Reminiscent of last year’s Supernatural finale, the producers warned fans of the death that awaits some of the series’ familiar characters. Unfortunately also like last year, the actual number of fan-favorite characters that ended up dead remained at zero. While the loss of Lisa and Balthazar was certainly shocking, the Supernatural producers once again misrepresented their intentions of wanting to progress the series with the loss of an integral character.

When it comes to seasonal cliffhangers, Supernatural has always been the kind to completely wrap-up their current story-arcs and then progress into an introduction which will serve as the cliffhanger for the months that the series is off the air. Unfortunately, this was not the case.

With a set of final shots that would certainly fit in any 70s grindhouse production, fans are met with close-ups of the character’s eyes – a mixture of a modern day showdown and a lapse of knowing how to actually please your fans, if you will.

While Supernatural’s finale is extremely entertaining and generally well-planned, the fact that The CW made the rare decision of extending the presentation to two hours slightly spoiled the fans – in respect to instant gratification. With over 90 minutes of storytelling, the episodes were able to provide so much content, that when it finally came to the episodes last moments, you simply wanted them to continue.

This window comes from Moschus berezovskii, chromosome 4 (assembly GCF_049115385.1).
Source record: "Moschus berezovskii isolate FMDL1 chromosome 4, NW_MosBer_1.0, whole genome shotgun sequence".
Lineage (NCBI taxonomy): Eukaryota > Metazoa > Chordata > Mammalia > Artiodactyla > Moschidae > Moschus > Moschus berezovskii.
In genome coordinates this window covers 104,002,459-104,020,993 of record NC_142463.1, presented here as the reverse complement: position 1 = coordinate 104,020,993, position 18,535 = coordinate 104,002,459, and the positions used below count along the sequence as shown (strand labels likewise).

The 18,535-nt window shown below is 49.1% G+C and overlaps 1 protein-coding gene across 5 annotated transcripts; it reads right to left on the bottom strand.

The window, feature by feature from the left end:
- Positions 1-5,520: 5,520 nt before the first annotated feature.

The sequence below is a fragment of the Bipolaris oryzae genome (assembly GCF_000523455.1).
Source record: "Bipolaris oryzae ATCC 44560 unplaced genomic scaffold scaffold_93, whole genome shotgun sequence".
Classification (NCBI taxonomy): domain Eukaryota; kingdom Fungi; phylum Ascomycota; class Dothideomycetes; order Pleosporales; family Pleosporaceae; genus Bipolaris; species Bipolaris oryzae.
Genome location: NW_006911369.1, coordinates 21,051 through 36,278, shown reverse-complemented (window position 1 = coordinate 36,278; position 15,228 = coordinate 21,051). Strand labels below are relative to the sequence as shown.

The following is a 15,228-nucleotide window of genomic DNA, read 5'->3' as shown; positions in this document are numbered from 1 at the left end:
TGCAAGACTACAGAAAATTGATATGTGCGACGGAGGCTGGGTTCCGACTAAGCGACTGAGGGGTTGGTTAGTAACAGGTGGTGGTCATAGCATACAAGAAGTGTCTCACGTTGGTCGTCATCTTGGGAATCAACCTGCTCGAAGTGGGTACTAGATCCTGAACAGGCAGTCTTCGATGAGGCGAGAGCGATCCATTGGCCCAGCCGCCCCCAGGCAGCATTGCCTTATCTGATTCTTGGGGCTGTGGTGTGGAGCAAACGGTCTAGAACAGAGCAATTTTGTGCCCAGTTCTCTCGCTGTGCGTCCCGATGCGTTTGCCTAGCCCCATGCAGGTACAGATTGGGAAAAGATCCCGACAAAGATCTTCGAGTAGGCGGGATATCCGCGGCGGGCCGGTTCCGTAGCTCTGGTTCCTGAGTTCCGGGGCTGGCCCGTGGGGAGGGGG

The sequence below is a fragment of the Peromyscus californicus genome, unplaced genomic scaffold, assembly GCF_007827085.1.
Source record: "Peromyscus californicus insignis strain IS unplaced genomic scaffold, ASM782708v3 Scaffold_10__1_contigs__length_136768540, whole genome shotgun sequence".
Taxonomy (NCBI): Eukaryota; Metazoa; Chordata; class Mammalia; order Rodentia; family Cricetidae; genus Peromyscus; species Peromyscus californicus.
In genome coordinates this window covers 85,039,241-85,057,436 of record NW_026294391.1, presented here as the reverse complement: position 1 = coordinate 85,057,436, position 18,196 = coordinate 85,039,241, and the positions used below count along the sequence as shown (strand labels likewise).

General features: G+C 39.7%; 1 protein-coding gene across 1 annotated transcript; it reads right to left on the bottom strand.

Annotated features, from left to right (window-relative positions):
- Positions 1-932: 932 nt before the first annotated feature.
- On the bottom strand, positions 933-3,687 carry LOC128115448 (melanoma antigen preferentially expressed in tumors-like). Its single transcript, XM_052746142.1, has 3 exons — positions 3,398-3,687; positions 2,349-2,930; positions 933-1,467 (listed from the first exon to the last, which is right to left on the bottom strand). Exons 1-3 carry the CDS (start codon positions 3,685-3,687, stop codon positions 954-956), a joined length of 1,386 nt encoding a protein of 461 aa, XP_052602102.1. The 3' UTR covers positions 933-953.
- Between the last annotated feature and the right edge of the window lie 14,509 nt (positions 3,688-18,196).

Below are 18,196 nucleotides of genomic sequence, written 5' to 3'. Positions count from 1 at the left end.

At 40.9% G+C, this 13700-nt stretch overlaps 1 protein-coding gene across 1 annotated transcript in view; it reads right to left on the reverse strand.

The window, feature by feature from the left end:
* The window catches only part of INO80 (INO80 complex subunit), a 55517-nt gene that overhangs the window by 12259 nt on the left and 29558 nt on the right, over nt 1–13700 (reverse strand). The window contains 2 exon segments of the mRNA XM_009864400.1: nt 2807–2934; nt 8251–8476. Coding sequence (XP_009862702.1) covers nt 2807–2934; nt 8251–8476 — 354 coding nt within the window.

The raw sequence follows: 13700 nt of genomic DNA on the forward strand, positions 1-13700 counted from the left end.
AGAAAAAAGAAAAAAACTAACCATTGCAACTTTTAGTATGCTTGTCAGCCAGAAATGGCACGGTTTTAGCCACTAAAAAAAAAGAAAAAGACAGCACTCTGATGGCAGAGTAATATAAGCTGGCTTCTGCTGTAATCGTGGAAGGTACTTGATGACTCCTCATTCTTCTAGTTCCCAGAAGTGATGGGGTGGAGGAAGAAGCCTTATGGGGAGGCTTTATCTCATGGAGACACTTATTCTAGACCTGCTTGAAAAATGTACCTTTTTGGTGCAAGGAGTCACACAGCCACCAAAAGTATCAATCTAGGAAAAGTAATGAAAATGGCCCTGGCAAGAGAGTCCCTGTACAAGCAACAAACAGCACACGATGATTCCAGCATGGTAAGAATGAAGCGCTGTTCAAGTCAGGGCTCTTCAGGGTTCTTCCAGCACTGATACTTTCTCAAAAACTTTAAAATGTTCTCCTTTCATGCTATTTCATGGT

As both episodes of the Supernatural season 6 finale were largely episodic (despite obviously continuing the story-arcs) neither episode would have generally been acceptable for a season finale – even though they were admittedly entertaining in their own right. With the combining of these two episodes, Supernatural was surprisingly able to save itself from letting (most) fans down with the continuing tales of soulful Sam.

Even though fans will have to wait four months to see what eventually happens between Castiel, Sam, Dean and Bobby, everyone can rest easy knowing one thing…

Crowley will be back!

Supernatural airs Friday @9pm on The CW

Follow me on Twitter @anthonyocasio

As expected, the Supernatural season 6 finale manages to once again raise the already lofty bar of one of television’s greatest series.